Demand for Korean grows in French schools

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Demand for Korean grows in French schools


Marie-Laurence Manifacier, the principal of College Fontcarrade in Montpellier, France, in the school’s Korean language atelier class on Nov. 20. [MINISTRY OF CULTURE, SPORTS AND TOURISM]

About a dozen sixth grade students at College Fontcarrade, a school in Montpellier, a southern city in France, are currently learning hangul from their Korean teacher Lee Jang-seok.

“How do you say this in Korean?” the teacher asked the students in Korean, pointing to a window he drew on the whiteboard.

“Changmoon,” the students said in unison.

“That’s right. Let’s repeat it one more time, everyone. ‘Changmoon,’” said Lee as he wrote the word in hangul for the students to copy.

The students here are not as familiar with K-pop as those in Paris are, but they can definitely read and write their names in Korean. The Korean class is an atelier, or workshop, class that the school has set up to test out before including it as part of the school’s regular foreign language offerings. The school currently offers Japanese and Chinese, but no other Asian languages.

“Compared to other schools in Montpellier, College Fontcarrade is known to focus more on foreign languages,” said Marie-Laurence Manifacier, the principal of the school. “I think the time is just right at the moment to introduce Korean language to our students as the interest of Korean culture has become quite high over the past few years.”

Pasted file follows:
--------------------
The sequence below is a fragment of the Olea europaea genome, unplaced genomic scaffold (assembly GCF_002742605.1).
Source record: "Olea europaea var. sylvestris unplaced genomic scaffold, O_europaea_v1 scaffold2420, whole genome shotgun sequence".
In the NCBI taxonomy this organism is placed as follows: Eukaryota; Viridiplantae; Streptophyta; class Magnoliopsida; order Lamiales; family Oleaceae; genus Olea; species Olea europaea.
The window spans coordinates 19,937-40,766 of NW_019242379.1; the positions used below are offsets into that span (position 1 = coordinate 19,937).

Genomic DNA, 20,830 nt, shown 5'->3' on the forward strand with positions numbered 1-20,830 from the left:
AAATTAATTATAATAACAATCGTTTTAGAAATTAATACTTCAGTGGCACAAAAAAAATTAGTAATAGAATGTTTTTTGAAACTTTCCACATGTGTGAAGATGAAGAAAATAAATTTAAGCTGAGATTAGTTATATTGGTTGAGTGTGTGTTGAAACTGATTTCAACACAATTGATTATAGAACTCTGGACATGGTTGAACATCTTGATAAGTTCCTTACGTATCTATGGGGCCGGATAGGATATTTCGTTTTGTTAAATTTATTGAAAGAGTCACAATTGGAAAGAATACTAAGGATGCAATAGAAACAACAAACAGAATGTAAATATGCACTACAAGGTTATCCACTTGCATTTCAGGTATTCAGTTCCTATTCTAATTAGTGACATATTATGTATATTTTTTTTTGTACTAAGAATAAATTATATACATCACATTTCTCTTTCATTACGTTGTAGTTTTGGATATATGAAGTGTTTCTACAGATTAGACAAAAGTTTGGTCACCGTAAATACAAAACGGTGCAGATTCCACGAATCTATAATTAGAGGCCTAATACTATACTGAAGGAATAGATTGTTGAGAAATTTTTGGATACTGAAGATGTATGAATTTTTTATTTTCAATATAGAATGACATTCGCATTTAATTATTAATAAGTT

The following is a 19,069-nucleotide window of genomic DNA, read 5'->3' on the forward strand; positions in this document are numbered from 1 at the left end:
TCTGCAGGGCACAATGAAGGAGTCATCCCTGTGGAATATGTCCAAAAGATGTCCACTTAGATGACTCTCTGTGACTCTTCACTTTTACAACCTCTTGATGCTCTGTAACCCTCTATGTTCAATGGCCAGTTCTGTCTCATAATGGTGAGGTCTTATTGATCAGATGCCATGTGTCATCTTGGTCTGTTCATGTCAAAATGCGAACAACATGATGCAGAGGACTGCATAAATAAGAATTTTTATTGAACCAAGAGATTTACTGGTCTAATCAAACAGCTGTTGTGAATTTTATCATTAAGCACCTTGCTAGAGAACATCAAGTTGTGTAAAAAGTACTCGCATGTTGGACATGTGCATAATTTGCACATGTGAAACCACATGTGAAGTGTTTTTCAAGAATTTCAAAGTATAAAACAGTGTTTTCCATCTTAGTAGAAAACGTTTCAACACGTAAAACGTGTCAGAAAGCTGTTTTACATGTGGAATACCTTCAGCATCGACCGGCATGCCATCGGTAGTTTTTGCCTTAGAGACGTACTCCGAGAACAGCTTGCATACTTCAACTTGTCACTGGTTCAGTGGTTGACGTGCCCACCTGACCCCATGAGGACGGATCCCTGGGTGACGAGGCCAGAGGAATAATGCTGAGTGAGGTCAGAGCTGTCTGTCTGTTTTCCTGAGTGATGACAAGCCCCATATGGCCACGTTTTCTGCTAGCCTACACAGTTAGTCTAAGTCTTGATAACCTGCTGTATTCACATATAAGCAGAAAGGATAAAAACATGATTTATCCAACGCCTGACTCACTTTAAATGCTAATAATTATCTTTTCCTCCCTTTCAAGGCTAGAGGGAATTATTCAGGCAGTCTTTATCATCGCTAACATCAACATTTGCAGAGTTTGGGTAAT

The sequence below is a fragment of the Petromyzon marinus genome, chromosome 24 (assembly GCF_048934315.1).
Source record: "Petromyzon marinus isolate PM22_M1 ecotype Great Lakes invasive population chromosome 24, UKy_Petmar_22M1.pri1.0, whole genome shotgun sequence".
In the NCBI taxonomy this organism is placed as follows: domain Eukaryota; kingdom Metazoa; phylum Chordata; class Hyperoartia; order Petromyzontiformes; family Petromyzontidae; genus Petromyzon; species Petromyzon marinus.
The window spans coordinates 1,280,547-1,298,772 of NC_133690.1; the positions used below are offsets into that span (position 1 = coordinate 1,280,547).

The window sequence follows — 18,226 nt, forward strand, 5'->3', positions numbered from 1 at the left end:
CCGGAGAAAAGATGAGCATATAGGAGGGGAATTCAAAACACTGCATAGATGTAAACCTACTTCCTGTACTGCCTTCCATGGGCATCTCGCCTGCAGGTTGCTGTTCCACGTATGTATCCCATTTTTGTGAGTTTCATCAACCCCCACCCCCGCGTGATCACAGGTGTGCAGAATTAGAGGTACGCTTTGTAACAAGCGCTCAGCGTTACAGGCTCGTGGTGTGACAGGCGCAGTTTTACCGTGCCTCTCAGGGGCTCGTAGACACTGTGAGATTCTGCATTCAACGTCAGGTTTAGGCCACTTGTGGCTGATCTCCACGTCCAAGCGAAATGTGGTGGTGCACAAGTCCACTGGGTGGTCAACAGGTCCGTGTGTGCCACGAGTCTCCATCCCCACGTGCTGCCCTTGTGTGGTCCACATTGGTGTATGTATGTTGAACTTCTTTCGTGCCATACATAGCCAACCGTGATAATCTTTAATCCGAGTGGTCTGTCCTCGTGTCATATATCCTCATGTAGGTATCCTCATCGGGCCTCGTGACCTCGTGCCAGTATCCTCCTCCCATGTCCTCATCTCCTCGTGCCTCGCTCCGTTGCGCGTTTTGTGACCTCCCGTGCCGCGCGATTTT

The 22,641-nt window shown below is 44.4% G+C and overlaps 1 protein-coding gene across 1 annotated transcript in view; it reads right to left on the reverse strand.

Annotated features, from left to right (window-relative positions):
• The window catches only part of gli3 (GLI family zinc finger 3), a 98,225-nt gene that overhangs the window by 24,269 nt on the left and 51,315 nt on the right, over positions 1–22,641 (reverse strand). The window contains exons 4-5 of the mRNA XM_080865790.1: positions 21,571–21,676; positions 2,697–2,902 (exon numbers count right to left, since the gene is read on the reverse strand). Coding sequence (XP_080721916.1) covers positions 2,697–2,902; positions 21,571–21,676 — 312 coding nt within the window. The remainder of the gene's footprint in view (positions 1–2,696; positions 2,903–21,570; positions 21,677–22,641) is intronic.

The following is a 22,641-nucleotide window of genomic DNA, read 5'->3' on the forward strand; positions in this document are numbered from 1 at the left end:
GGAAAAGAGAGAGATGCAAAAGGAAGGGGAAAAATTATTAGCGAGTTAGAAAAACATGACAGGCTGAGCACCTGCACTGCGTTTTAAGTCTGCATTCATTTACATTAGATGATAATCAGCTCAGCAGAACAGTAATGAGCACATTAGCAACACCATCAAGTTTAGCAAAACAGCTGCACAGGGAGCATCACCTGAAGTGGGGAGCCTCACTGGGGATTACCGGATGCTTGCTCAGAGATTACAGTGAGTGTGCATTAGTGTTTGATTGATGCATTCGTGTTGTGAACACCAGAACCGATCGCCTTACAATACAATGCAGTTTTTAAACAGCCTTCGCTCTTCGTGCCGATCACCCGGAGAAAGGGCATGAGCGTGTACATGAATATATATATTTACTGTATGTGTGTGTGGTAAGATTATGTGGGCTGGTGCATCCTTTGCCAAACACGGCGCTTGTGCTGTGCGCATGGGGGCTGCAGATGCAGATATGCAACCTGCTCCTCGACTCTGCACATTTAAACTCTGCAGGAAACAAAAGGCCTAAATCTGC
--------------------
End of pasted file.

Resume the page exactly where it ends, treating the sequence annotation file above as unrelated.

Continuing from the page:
The atelier program, which began last year according to the principal, allows students who are interested in taking courses the following year to take the class two hours a week, in an attempt to let them get a glimpse at Korea and its language before including it in the school’s regular curriculum.

When Lee started a private hangul class in 2005, there were only six students. But the number has rapidly increased to 158 today. That is why Lee talked to the school about the possibility of adding the language as part of its regular curriculum.

“Compared to the 1,200 students who take Chinese and 300 who take Japanese, the number will be relatively low for Korean when the school launches the program,” said Lee. “But I can see from the high interest in Korean culture that the classes will fill up very fast.”

The principal also said that the school designated Nov. 12 as “Korea Day” and kicked off a 10-day Korean Culture festival that day. Various performances were held by young Koreans invited from Korea and the students got to taste different dishes from Korea during the festival as well.

“In short, Korean culture is in vogue here,” said Manifacier. “Many students are curious about Korean food, its fashion, films, music and - especially for our students - the language.”

M. Franck Le Cars, an official from the Montpellier government’s education department, however, showed concern in the limited number of teachers who can teach Korean in Montpellier.

“Currently, there are only two teachers who are qualified to teach at public schools in Montpellier,” said Cars, insisting the need to collaborate with the Korean government. “I have no doubt that the number of students interested in Korean will increase, but we are not sure if we have time to foster teachers of this language because there are not many universities here that have Korean language courses or programs. The French Education Ministry should also think about it in the meantime.”


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